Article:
CBDB: The codon bias database
1 Department of Biology, Loyola University Chicago, 1032 W Sheridan Road, Chicago, IL 60660, USA
2 Bioinformatics Program, Loyola University Chicago, 1032 W Sheridan Road, Chicago, IL 60660, USA
3 Department of Computer Science, Loyola University Chicago, 820 N Michigan Avenue, Chicago, IL 60611, USA
BMC Bioinformatics 2012, 13:62 doi:10.1186/1471-2105-13-62Published: 26 April 2012
In many genomes, a clear preference in the usage of particular codons exists. The mechanisms that induce codon biases remain an open question; studies have attributed codon usage to translational selection, mutational bias and drift. Furthermore, correlations between codon usage within host genomes and their viral pathogens have been observed for a myriad of host-virus systems. As such, numerous studies have investigated codon usage and codon bias in an effort to better understand how species evolve. Numerous metrics have been developed to identify biases in codon usage. In addition, a few data repositories of codon bias data are available, differing in the metrics reported as well as the number and taxonomy of strains examined.
We have created a new web resource called the Codon Bias Database (CBDB) which provides information regarding the codon bias within the set of highly expressed genes for 300+ bacterial genomes. CBDB was developed to provide a resource for researchers investigating codon bias in bacteria, facilitating comparisons between strains and species. Furthermore, the site was created to serve those studying adaptation in phage; the genera selected for this first release of CBDB all have sequenced, annotated bacteriophages. The annotations and sequences for the highly expressed gene set are available for each strain in addition to the strain’s codon bias measurements.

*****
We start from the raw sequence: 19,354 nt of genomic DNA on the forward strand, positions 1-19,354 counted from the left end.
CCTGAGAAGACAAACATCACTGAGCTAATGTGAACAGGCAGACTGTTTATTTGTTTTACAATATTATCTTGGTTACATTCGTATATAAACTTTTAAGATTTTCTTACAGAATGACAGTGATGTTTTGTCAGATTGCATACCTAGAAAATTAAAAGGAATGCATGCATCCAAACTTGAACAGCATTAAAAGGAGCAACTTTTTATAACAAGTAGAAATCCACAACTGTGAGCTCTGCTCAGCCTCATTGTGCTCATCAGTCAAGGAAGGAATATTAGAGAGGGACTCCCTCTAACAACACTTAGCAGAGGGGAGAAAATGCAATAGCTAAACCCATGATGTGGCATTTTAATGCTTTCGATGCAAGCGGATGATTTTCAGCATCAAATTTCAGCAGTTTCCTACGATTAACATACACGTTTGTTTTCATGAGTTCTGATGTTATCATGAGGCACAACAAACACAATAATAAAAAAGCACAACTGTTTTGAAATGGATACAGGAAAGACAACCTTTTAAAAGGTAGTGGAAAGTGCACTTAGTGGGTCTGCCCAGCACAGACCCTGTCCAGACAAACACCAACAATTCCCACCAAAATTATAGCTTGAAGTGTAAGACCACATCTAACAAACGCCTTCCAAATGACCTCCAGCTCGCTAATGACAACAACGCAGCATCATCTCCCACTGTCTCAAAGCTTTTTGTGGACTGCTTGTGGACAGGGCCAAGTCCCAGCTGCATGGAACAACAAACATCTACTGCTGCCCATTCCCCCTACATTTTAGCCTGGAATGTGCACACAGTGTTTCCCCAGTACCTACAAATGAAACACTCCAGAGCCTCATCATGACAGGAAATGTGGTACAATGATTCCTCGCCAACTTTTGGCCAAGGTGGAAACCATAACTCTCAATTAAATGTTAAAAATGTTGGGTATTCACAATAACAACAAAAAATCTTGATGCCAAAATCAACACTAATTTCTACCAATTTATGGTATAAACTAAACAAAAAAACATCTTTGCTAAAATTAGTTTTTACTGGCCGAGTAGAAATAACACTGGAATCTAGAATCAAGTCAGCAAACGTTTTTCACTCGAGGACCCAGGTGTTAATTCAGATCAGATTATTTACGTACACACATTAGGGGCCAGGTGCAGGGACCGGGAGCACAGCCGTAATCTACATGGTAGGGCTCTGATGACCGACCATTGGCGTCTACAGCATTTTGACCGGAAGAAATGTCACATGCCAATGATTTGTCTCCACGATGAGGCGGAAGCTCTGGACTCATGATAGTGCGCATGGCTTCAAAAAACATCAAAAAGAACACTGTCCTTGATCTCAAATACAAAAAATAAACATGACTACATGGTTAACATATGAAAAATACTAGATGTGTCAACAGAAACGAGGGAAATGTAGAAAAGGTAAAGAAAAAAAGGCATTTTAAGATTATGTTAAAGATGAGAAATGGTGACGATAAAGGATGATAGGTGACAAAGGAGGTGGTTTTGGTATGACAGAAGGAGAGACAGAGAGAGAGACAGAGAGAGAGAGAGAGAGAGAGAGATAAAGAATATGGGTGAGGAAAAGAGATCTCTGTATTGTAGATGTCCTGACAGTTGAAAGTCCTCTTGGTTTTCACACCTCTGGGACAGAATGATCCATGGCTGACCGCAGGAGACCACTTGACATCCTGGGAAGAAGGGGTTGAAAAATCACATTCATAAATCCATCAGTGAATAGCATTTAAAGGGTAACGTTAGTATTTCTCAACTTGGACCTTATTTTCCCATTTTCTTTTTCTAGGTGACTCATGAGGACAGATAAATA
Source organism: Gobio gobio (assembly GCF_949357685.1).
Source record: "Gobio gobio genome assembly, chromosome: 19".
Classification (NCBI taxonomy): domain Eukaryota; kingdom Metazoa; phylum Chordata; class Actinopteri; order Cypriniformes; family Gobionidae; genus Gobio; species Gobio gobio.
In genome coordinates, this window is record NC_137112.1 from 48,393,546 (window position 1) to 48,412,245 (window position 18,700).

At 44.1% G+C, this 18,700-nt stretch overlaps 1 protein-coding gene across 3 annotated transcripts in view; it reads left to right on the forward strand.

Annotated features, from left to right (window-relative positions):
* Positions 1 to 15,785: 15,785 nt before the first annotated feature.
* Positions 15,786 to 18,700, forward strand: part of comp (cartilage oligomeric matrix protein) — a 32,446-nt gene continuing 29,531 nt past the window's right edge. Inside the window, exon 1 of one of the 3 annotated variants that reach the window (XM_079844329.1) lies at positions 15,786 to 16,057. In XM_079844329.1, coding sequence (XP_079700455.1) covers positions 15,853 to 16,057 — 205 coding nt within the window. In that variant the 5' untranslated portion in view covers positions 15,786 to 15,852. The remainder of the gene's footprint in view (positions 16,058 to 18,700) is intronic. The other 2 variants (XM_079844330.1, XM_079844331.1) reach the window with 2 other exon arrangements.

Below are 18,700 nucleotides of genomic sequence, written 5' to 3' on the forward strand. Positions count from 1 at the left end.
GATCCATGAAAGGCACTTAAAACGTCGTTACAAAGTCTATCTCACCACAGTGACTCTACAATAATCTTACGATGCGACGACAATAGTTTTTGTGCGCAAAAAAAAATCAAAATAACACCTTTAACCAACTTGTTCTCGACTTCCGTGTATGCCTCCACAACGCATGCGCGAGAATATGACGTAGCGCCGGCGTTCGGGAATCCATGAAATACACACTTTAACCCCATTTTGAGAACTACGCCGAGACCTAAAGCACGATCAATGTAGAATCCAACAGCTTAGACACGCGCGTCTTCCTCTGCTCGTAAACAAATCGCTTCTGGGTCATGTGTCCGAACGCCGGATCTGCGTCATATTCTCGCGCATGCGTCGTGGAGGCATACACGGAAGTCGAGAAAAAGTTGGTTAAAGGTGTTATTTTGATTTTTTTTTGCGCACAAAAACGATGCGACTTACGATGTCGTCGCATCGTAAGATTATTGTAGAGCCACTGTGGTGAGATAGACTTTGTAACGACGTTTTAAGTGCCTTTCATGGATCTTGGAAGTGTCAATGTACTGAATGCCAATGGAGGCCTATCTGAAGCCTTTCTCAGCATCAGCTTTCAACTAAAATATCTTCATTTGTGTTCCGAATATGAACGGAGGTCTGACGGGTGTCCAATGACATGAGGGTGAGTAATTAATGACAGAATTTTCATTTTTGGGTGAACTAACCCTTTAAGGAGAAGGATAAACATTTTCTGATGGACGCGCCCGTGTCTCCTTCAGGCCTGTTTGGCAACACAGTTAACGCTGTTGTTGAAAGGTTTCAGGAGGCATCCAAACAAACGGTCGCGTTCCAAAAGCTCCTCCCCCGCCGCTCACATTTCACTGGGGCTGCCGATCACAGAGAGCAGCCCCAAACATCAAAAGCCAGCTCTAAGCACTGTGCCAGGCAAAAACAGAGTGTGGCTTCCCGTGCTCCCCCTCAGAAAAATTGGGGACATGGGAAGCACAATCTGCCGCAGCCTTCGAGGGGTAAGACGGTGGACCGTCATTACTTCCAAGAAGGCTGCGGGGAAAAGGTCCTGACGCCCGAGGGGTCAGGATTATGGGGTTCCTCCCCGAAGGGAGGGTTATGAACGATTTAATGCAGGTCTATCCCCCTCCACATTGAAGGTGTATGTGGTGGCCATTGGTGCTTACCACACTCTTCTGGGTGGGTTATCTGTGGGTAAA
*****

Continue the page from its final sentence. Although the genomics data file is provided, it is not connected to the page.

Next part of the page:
Comparing species and strains provides a comprehensive look at how codon usage has been shaped over evolutionary time and can elucidate the putative mechanisms behind it. The Codon Bias Database provides a centralized repository of look-up tables and codon usage bias measures for a wide variety of genera, species and strains. Through our analysis of the variation in codon usage within the strains presently available, we find that most members of a genus have a codon composition most similar to other members of its genus, although not necessarily other members of its species.